They were here and might return
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They were here and might return
Journeying the realms of virtu-reality where wo-man strives to decipher the conundrum........Note that: 1) may contain scary content. 2)In my ken, all beings thought of being gods are entities from other dimensions with supernatural powers way beyond regular human capacity. This made many people who experienced their presence misconcept them as gods, demi-gods, and.....Things are going to change when proportion of us evolves into 'luminous'
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Tuatha Dé Danann

Tuatha Dé Danann | They were here and might return |


In Irish-Celtic folklore, the Tuatha Dé Danann ("People of the goddess Danu") are the Irish race of gods, founded by the goddess Danu.


These gods, who originally lived on 'the islands in the west', had perfected the use of magic.


They traveled on a big cloud to the land that later would be called Ireland and settled there.


Shortly after their arrival they defeated the Firbolg at the first battle of Mag Tuireadh.


In the second battle of Mag Tuireadh they fought and conquered the Fomorians, a race of giants who were the primordial inhabitants of Ireland.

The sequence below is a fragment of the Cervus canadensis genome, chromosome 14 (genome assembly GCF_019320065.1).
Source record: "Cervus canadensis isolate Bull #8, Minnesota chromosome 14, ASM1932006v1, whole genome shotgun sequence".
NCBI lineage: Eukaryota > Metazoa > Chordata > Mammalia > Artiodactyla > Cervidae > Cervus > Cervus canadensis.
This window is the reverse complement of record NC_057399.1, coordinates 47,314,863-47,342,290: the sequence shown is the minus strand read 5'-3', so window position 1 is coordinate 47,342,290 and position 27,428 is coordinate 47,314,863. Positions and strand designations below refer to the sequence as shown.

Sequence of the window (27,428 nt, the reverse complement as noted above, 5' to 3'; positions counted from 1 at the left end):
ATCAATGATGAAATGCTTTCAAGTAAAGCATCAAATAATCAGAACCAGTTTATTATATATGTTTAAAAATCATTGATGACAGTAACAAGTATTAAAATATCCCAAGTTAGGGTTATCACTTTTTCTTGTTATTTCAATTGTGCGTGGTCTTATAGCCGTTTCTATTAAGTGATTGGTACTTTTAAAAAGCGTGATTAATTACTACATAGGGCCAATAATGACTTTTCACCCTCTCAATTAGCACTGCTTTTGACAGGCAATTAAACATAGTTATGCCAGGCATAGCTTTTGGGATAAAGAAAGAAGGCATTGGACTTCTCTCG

The Tuatha Dé dealt more subtly with the Fomorians than with the Firbolg, and gave them the province of Connacht. There was also some marrying between the two races.


The Tuatha Dé themselves were later driven to the underworld by the Milesians, the people of the fabulous spanish king Milesius.


There they still live as invisible beings and are known as the Aes sidhe. In a just battle, they will fight beside mortals.


When they fight, they go armed with lances of blue flame and shields of pure white...




See the Formorii:


See Lug:


See Nuala:


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Feng Huang

Feng Huang | They were here and might return |

Feng and huang are supernatural Chinese birds that reign over all other birds.


The males are called Feng and the females Huang.


In modern times, however, such a distinction of gender is often no longer made and the Feng and Huang are blurred into a single feminine entity so that the bird can be paired with the Chinese dragon, which has male connotations.


The Fenghuang is also called the "August Rooster" since it sometimes takes the place of the Rooster in the Chinese Zodiac.


In the West, it is commonly referred to as the Chinese Phoenix.



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